Patra's Other Place

I started out with Patra's Place, primarily dedicated to my linen collection and stitching projects. But I kept getting side-tracked, so I decided to create Patra's Other Place for anything not related to embroidery topics. So you now have a choice. If you are interested in me, read this. If you only want to see my linen and stitching, visit Patra's (original) Place! (Please note that by clicking on any of the photos, they will be enlarged to fill your computer screen.)

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Location: Melbourne, Vic., Australia

I am married to Ken. We have no children except a cat and a collection of Australian parrots, finches, canaries and a dozen hens.

Thursday, April 24, 2008

ANZAC Day, 25th April. Lest We Forget.


They shall grow not old....
As we that are left grow old,
Age shall not weary them,
Nor the years condemn,
At the going down of the sun,
And in the morning,
We will remember them.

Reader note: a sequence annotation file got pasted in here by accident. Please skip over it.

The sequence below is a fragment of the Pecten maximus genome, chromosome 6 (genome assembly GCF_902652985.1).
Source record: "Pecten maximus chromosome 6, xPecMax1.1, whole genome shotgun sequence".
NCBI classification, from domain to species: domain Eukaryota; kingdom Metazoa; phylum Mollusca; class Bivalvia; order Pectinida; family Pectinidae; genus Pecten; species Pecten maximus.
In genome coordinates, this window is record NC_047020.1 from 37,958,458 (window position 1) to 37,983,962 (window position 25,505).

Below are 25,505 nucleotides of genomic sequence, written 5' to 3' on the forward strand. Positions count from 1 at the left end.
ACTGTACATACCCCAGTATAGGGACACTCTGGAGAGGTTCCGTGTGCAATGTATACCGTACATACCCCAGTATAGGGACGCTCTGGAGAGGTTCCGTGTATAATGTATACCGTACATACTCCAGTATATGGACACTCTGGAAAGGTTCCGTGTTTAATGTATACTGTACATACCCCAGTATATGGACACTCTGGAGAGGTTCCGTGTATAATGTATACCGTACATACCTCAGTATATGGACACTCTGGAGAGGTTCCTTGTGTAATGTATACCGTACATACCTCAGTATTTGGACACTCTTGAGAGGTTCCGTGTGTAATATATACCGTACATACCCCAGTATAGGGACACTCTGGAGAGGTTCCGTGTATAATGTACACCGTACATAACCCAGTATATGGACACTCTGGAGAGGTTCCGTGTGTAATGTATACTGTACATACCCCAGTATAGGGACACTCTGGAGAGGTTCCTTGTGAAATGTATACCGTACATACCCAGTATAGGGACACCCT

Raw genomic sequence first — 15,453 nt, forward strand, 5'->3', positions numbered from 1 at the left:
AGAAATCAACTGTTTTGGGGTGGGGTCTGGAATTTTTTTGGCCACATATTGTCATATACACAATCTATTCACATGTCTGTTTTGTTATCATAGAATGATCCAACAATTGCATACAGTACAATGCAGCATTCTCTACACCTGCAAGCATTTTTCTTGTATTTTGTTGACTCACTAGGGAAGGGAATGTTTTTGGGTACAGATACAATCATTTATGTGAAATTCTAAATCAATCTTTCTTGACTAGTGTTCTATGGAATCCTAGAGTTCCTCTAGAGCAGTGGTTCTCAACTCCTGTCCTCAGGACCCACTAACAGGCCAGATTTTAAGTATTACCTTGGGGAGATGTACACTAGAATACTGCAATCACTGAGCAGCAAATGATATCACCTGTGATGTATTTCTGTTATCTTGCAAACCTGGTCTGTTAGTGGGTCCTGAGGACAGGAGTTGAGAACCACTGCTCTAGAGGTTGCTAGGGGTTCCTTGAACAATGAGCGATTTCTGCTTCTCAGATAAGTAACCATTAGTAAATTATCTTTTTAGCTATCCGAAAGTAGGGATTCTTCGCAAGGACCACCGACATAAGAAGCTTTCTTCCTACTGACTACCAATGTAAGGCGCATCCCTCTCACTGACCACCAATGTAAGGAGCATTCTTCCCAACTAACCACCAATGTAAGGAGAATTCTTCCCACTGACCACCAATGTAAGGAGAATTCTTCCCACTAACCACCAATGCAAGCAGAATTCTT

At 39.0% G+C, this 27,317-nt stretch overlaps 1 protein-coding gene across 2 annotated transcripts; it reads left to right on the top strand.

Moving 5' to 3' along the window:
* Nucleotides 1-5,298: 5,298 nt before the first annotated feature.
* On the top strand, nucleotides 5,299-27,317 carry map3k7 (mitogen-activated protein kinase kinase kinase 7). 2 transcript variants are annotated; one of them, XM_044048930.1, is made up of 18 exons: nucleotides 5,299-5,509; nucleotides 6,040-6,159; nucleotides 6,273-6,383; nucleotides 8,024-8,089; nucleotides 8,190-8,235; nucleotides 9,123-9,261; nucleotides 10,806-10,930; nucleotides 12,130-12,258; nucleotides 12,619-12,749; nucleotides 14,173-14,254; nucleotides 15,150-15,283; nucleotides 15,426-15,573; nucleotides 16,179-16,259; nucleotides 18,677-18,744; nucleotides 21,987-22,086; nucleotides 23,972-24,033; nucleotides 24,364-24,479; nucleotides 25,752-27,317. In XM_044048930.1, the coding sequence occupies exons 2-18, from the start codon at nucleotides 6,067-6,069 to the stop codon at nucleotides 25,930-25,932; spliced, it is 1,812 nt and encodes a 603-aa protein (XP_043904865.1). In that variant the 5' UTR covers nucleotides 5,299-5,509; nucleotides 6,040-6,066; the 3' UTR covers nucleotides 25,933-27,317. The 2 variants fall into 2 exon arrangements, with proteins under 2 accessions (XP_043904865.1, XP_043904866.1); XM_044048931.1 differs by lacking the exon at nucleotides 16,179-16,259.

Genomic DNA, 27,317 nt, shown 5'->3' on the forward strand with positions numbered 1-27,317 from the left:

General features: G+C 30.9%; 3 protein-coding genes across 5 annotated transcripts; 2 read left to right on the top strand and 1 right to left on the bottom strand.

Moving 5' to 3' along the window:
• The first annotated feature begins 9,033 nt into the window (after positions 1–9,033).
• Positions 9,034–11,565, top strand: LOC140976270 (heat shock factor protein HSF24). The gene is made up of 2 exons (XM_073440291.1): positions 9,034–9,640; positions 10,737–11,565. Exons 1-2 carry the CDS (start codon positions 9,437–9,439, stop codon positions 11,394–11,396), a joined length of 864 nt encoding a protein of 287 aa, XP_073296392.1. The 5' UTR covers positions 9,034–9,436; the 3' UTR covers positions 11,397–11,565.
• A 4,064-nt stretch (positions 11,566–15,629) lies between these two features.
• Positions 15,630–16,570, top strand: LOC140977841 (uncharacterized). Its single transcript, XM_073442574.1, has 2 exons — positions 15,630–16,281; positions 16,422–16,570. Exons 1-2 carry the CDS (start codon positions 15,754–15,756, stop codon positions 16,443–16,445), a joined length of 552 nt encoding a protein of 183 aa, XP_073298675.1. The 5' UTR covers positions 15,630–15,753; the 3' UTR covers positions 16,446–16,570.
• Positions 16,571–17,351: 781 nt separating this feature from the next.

"LEST WE FORGET"


Since 1915, one day in the year has involved the whole of Australia in solemn ceremonies of remembrance, gratitude and national pride. That day is Anzac Day - 25 April.
Why does a nation pause to remember this day? It is because that day, 25 April, 1915, was the day when Australia as a nation faced the supreme test of quality and courage, the landing on the beach at Gallipoli of Australian and New Zealand soldiers.

When World War 1 began on 4 August, 1914, Australia's Prime Minister, Joseph Cook, made an offer of 20 000 soldiers and ten weeks later, the first contingent of volunteers was on ships bound for Egypt. It was in Egypt that the acronym "ANZAC" was first used as a simple code. As they sailed, a strategy was being formulated to capture the outlet from the Black Sea in order to relieve the pressure on Russian soldiers in the Caucasian and influence Bulgaria to join the Allies.

So the Gallipoli campaign was formulated. On a dark Sunday morning, 25 April, 1915, the soldiers landed in the dark and under heavy fire, climbed steep cliffs covered in prickly scrub and won a foothold on the plateau and ridges. The next eight months saw many feats of courage and bravery on both sides. Apart from the heavy casualties from attack and counter attack, the lines were so close that there was no respite from the heavy bombing, shells and mines.


This article is part of the Rochedale State School (Queensland) website about the Anzac tradition, that can be found here.

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